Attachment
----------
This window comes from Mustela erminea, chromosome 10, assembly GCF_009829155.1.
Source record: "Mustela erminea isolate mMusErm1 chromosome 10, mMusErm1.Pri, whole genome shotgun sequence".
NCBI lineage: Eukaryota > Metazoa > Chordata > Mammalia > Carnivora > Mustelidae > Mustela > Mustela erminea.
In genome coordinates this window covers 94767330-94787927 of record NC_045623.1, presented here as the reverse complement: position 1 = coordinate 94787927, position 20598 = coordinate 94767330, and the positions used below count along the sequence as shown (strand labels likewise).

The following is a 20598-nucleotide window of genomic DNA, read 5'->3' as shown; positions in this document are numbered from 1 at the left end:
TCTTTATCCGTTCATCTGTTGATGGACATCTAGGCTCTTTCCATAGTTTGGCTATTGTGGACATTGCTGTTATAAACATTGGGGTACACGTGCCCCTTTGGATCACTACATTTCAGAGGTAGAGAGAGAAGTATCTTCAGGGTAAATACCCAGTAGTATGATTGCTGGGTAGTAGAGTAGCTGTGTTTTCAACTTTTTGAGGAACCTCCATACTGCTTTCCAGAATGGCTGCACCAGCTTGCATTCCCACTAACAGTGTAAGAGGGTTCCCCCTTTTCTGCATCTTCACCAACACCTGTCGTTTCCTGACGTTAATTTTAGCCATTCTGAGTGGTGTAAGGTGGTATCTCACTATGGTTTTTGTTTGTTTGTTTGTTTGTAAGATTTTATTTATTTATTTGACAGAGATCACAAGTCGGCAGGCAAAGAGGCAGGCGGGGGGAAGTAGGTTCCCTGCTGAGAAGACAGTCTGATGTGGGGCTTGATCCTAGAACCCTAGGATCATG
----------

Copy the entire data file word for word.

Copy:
This window comes from Mustela erminea, chromosome 10, assembly GCF_009829155.1.
Source record: "Mustela erminea isolate mMusErm1 chromosome 10, mMusErm1.Pri, whole genome shotgun sequence".
NCBI lineage: Eukaryota > Metazoa > Chordata > Mammalia > Carnivora > Mustelidae > Mustela > Mustela erminea.
In genome coordinates this window covers 94767330-94787927 of record NC_045623.1, presented here as the reverse complement: position 1 = coordinate 94787927, position 20598 = coordinate 94767330, and the positions used below count along the sequence as shown (strand labels likewise).

The following is a 20598-nucleotide window of genomic DNA, read 5'->3' as shown; positions in this document are numbered from 1 at the left end:
TCTTTATCCGTTCATCTGTTGATGGACATCTAGGCTCTTTCCATAGTTTGGCTATTGTGGACATTGCTGTTATAAACATTGGGGTACACGTGCCCCTTTGGATCACTACATTTCAGAGGTAGAGAGAGAAGTATCTTCAGGGTAAATACCCAGTAGTATGATTGCTGGGTAGTAGAGTAGCTGTGTTTTCAACTTTTTGAGGAACCTCCATACTGCTTTCCAGAATGGCTGCACCAGCTTGCATTCCCACTAACAGTGTAAGAGGGTTCCCCCTTTTCTGCATCTTCACCAACACCTGTCGTTTCCTGACGTTAATTTTAGCCATTCTGAGTGGTGTAAGGTGGTATCTCACTATGGTTTTTGTTTGTTTGTTTGTTTGTAAGATTTTATTTATTTATTTGACAGAGATCACAAGTCGGCAGGCAAAGAGGCAGGCGGGGGGAAGTAGGTTCCCTGCTGAGAAGACAGTCTGATGTGGGGCTTGATCCTAGAACCCTAGGATCATG